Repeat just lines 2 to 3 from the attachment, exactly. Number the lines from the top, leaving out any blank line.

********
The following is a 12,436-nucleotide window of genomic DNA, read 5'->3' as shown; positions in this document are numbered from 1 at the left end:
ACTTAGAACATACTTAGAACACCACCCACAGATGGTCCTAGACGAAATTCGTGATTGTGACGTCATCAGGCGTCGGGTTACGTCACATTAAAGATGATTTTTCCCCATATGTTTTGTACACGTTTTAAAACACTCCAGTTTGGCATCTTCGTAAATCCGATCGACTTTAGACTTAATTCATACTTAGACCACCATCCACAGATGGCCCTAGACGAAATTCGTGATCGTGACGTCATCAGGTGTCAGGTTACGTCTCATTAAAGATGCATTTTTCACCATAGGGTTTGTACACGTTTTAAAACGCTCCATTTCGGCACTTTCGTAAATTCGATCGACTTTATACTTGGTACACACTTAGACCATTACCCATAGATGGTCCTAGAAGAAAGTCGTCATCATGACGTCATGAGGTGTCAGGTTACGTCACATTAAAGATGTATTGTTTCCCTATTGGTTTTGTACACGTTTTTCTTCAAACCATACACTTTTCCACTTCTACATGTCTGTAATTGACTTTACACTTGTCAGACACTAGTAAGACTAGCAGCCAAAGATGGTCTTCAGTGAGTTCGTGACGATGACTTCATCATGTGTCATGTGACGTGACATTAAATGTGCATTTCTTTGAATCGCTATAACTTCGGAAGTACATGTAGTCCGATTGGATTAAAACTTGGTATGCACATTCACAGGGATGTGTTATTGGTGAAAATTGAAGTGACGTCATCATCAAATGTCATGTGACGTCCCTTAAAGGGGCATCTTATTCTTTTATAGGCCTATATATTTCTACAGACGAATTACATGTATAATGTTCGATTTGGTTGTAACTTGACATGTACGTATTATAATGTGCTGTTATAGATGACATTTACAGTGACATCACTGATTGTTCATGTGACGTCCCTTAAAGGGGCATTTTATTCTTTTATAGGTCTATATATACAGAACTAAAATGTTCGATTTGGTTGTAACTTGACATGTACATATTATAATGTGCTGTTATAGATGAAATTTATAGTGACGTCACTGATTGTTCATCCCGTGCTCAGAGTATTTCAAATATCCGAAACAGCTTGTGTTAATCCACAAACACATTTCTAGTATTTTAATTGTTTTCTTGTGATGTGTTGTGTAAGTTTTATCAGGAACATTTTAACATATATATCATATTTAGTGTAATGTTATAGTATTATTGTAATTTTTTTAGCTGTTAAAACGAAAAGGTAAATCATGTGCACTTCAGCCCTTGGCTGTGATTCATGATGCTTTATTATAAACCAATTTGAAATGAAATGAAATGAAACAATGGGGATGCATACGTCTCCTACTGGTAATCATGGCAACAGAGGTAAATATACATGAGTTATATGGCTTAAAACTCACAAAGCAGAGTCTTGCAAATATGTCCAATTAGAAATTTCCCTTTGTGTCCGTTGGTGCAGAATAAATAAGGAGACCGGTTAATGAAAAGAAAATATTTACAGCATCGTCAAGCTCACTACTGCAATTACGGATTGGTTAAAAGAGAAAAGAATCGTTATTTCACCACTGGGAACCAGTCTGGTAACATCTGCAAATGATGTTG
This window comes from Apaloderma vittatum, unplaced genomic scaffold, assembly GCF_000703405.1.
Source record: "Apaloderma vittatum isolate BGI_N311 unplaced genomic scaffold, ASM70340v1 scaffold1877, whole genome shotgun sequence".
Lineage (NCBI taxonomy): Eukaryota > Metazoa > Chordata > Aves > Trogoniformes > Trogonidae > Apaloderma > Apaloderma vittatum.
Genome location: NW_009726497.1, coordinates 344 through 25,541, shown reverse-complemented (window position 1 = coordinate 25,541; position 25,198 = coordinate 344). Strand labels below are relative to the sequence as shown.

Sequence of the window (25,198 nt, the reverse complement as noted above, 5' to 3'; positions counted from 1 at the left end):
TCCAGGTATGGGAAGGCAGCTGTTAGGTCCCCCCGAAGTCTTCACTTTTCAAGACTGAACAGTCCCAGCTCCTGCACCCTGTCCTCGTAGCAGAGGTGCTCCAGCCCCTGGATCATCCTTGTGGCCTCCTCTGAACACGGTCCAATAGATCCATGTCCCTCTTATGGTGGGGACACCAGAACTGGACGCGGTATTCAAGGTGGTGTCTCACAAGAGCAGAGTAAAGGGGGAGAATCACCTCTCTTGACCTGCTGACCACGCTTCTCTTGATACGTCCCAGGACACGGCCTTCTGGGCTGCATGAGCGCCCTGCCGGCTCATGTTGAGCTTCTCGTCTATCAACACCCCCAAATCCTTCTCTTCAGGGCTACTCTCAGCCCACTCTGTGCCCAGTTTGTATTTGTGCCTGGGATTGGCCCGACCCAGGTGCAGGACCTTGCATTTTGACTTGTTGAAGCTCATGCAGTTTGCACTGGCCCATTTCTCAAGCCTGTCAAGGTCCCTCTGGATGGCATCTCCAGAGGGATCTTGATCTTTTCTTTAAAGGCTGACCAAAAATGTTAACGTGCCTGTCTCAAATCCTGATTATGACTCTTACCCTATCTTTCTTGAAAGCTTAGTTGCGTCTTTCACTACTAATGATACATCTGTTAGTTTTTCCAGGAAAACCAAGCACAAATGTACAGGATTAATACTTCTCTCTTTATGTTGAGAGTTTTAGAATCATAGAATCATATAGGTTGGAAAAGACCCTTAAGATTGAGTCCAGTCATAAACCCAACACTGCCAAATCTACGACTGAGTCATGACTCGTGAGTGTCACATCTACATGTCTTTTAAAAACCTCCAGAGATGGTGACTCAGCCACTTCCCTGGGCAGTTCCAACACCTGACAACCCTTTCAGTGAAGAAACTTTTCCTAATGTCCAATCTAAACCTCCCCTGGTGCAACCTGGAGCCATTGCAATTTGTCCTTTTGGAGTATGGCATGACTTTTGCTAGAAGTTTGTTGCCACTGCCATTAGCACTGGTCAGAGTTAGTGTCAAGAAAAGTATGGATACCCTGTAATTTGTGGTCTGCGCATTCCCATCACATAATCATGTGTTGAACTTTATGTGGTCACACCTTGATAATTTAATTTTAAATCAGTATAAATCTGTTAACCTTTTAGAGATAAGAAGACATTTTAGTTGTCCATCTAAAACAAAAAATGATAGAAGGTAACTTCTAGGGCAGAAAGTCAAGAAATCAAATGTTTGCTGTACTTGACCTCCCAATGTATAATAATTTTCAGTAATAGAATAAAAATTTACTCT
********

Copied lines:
ACTTAGAACATACTTAGAACACCACCCACAGATGGTCCTAGACGAAATTCGTGATTGTGACGTCATCAGGCGTCGGGTTACGTCACATTAAAGATGATTTTTCCCCATATGTTTTGTACACGTTTTAAAACACTCCAGTTTGGCATCTTCGTAAATCCGATCGACTTTAGACTTAATTCATACTTAGACCACCATCCACAGATGGCCCTAGACGAAATTCGTGATCGTGACGTCATCAGGTGTCAGGTTACGTCTCATTAAAGATGCATTTTTCACCATAGGGTTTGTACACGTTTTAAAACGCTCCATTTCGGCACTTTCGTAAATTCGATCGACTTTATACTTGGTACACACTTAGACCATTACCCATAGATGGTCCTAGAAGAAAGTCGTCATCATGACGTCATGAGGTGTCAGGTTACGTCACATTAAAGATGTATTGTTTCCCTATTGGTTTTGTACACGTTTTTCTTCAAACCATACACTTTTCCACTTCTACATGTCTGTAATTGACTTTACACTTGTCAGACACTAGTAAGACTAGCAGCCAAAGATGGTCTTCAGTGAGTTCGTGACGATGACTTCATCATGTGTCATGTGACGTGACATTAAATGTGCATTTCTTTGAATCGCTATAACTTCGGAAGTACATGTAGTCCGATTGGATTAAAACTTGGTATGCACATTCACAGGGATGTGTTATTGGTGAAAATTGAAGTGACGTCATCATCAAATGTCATGTGACGTCCCTTAAAGGGGCATCTTATTCTTTTATAGGCCTATATATTTCTACAGACGAATTACATGTATAATGTTCGATTTGGTTGTAACTTGACATGTACGTATTATAATGTGCTGTTATAGATGACATTTACAGTGACATCACTGATTGTTCATGTGACGTCCCTTAAAGGGGCATTTTATTCTTTTATAGGTCTATATATACAGAACTAAAATGTTCGATTTGGTTGTAACTTGACATGTACATATTATAATGTGCTGTTATAGATGAAATTTATAGTGACGTCACTGATTGTTCATCCCGTGCTCAGAGTATTTCAAATATCCGAAACAGCTTGTGTTAATCCACAAACACATTTCTAGTATTTTAATTGTTTTCTTGTGATGTGTTGTGTAAGTTTTATCAGGAACATTTTAACATATATATCATATTTAGTGTAATGTTATAGTATTATTGTAATTTTTTTAGCTGTTAAAACGAAAAGGTAAATCATGTGCACTTCAGCCCTTGGCTGTGATTCATGATGCTTTATTATAAACCAATTTGAAATGAAATGAAATGAAACAATGGGGATGCATACGTCTCCTACTGGTAATCATGGCAACAGAGGTAAATATACATGAGTTATATGGCTTAAAACTCACAAAGCAGAGTCTTGCAAATATGTCCAATTAGAAATTTCCCTTTGTGTCCGTTGGTGCAGAATAAATAAGGAGACCGGTTAATGAAAAGAAAATATTTACAGCATCGTCAAGCTCACTACTGCAATTACGGATTGGTTAAAAGAGAAAAGAATCGTTATTTCACCACTGGGAACCAGTCTGGTAACATCTGCAAATGATGTTG
This window comes from Apaloderma vittatum, unplaced genomic scaffold, assembly GCF_000703405.1.